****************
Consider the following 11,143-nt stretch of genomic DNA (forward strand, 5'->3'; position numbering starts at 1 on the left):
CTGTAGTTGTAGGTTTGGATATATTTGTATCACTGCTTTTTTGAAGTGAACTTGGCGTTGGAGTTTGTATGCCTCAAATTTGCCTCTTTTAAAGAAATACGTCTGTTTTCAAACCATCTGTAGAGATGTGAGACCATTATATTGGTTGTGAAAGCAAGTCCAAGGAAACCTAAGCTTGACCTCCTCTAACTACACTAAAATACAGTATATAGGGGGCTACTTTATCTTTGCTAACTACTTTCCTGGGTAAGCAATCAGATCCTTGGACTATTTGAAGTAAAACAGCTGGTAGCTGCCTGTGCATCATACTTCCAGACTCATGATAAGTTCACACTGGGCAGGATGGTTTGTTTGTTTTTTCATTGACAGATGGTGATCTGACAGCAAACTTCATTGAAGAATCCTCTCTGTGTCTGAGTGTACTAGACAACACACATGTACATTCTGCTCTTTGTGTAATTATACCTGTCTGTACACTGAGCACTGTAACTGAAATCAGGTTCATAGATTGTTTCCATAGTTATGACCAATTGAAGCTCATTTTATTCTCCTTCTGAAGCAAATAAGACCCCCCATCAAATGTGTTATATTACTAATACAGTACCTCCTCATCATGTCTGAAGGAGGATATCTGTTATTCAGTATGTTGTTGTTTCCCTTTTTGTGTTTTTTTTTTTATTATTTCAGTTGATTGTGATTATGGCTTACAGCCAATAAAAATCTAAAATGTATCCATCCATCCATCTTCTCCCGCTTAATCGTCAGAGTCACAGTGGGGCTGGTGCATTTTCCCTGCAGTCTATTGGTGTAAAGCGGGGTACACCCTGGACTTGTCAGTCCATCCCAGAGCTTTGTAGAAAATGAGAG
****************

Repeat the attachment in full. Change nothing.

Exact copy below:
Consider the following 11,143-nt stretch of genomic DNA (forward strand, 5'->3'; position numbering starts at 1 on the left):
CTGTAGTTGTAGGTTTGGATATATTTGTATCACTGCTTTTTTGAAGTGAACTTGGCGTTGGAGTTTGTATGCCTCAAATTTGCCTCTTTTAAAGAAATACGTCTGTTTTCAAACCATCTGTAGAGATGTGAGACCATTATATTGGTTGTGAAAGCAAGTCCAAGGAAACCTAAGCTTGACCTCCTCTAACTACACTAAAATACAGTATATAGGGGGCTACTTTATCTTTGCTAACTACTTTCCTGGGTAAGCAATCAGATCCTTGGACTATTTGAAGTAAAACAGCTGGTAGCTGCCTGTGCATCATACTTCCAGACTCATGATAAGTTCACACTGGGCAGGATGGTTTGTTTGTTTTTTCATTGACAGATGGTGATCTGACAGCAAACTTCATTGAAGAATCCTCTCTGTGTCTGAGTGTACTAGACAACACACATGTACATTCTGCTCTTTGTGTAATTATACCTGTCTGTACACTGAGCACTGTAACTGAAATCAGGTTCATAGATTGTTTCCATAGTTATGACCAATTGAAGCTCATTTTATTCTCCTTCTGAAGCAAATAAGACCCCCCATCAAATGTGTTATATTACTAATACAGTACCTCCTCATCATGTCTGAAGGAGGATATCTGTTATTCAGTATGTTGTTGTTTCCCTTTTTGTGTTTTTTTTTTTATTATTTCAGTTGATTGTGATTATGGCTTACAGCCAATAAAAATCTAAAATGTATCCATCCATCCATCTTCTCCCGCTTAATCGTCAGAGTCACAGTGGGGCTGGTGCATTTTCCCTGCAGTCTATTGGTGTAAAGCGGGGTACACCCTGGACTTGTCAGTCCATCCCAGAGCTTTGTAGAAAATGAGAG